Novel adaptation depicts old-age adventure.
WATERLOO, Ont. (CUP) — At first it was just me and old people at the Princess Cinema and I suppose that’s understandable – films are a great place to find your youth.
Except if you are a 100-year-old man – then you’d probably want to jump out your ground floor window and disappear into the Swedish countryside and accidentally get mixed up with a biker gang, the police, an elephant and $50 million. And why not reminisce about your explosive-filled past in the midst of all the chaos?
The movie’s protagonist, Allan Karlsson – played by the Swedish actor Carl Robert Olof Gustafsson – gets thrown into some of history’s most terrible events such as the Spanish Civil War and Russian concentration camps.
In some respects, it can be classified as a dark comedy, giving the audience a chance to laugh at history’s mistakes rather than sit in silence and ponder them.
There was a bit of a barrier between the audience and the film as most of it was in Swedish with English subtitles. Aside from the English-dubbed voiceovers helping narrate, whenever Karlsson was in America he would speak English instead of his native Swedish. One thing is for sure – after watching this film I was no stranger to Swedish curse words.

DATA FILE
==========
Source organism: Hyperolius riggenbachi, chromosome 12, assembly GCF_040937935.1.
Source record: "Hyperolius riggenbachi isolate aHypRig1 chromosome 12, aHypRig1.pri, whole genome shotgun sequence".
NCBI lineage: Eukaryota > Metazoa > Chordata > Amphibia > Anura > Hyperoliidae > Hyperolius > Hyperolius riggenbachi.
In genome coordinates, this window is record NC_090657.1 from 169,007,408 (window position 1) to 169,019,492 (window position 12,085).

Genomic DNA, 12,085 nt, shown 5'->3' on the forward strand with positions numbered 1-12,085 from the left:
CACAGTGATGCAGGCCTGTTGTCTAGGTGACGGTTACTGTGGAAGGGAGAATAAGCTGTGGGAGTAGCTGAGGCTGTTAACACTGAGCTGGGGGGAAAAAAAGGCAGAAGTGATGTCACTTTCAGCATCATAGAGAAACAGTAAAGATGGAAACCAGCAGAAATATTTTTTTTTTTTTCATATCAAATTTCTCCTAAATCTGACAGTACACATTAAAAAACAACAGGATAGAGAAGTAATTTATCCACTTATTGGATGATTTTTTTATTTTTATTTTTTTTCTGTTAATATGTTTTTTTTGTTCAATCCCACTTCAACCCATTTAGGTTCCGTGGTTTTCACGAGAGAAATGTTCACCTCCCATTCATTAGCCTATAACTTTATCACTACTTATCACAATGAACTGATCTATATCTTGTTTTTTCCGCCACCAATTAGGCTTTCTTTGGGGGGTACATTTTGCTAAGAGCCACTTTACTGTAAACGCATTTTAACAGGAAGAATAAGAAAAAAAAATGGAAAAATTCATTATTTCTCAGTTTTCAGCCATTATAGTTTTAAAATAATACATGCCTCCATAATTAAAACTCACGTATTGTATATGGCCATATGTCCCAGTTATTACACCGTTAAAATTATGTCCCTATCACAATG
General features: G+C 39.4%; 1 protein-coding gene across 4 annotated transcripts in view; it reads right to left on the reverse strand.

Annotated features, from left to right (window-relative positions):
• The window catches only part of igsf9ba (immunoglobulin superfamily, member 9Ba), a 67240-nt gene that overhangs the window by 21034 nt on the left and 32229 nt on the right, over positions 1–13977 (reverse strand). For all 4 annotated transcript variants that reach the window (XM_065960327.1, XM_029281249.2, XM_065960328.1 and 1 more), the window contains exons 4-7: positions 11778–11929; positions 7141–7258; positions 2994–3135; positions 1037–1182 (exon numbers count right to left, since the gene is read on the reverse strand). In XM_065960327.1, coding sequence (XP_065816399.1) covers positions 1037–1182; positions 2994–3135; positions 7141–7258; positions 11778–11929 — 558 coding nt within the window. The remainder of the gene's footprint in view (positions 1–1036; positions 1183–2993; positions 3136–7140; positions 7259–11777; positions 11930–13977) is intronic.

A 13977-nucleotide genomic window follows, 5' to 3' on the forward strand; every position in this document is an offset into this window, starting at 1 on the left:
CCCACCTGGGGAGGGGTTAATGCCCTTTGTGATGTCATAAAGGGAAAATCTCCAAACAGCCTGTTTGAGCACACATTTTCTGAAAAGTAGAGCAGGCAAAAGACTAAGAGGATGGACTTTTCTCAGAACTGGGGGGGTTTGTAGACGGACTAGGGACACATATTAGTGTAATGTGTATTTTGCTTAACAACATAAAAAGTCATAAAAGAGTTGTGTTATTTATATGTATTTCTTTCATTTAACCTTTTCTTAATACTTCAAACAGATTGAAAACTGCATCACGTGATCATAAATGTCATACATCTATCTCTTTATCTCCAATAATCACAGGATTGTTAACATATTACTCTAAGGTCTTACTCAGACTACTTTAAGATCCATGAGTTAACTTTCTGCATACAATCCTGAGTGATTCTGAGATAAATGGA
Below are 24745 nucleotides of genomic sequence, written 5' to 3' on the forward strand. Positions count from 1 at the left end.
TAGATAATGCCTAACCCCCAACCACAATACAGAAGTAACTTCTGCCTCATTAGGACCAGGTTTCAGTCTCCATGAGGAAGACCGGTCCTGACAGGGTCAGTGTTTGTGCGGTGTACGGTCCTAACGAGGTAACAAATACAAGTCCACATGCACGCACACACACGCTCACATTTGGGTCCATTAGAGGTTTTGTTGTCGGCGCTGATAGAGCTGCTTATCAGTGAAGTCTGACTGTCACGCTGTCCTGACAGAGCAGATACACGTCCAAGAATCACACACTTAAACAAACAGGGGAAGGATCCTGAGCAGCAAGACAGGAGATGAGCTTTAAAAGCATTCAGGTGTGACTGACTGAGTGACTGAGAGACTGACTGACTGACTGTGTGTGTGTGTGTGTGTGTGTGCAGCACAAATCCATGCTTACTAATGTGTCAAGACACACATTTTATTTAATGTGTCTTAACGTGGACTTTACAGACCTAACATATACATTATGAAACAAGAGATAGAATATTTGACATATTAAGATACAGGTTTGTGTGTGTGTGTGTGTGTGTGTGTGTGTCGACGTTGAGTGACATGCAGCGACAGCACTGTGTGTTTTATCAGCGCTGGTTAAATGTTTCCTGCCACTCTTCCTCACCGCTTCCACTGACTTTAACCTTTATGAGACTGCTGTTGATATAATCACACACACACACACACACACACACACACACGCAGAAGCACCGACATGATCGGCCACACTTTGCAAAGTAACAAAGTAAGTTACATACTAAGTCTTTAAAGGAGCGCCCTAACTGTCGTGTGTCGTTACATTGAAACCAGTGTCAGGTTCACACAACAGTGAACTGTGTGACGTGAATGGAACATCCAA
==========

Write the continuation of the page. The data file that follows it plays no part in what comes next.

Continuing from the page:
Where The 100-Year-Old Man Who Climbed Out the Window and Disappeared truly shines is the script. The writing is fantastic, providing information in a roundabout way that makes it impossible for anyone but the audience to understand.
The actors expertly further the nonsensical narrative by being completely serious about their characters’ goals and opinions.
At two hours, the movie provides a good story in fairly good length of time. It did get a bit old around three-quarters of the way through, but the action picked up again quite quickly to resolve the plot for the credits.
For a film about the elderly, The 100-Year-Old-Man Who Climbed Out the Window and Disappeared does an excellent job of making the younger generation have a good time too.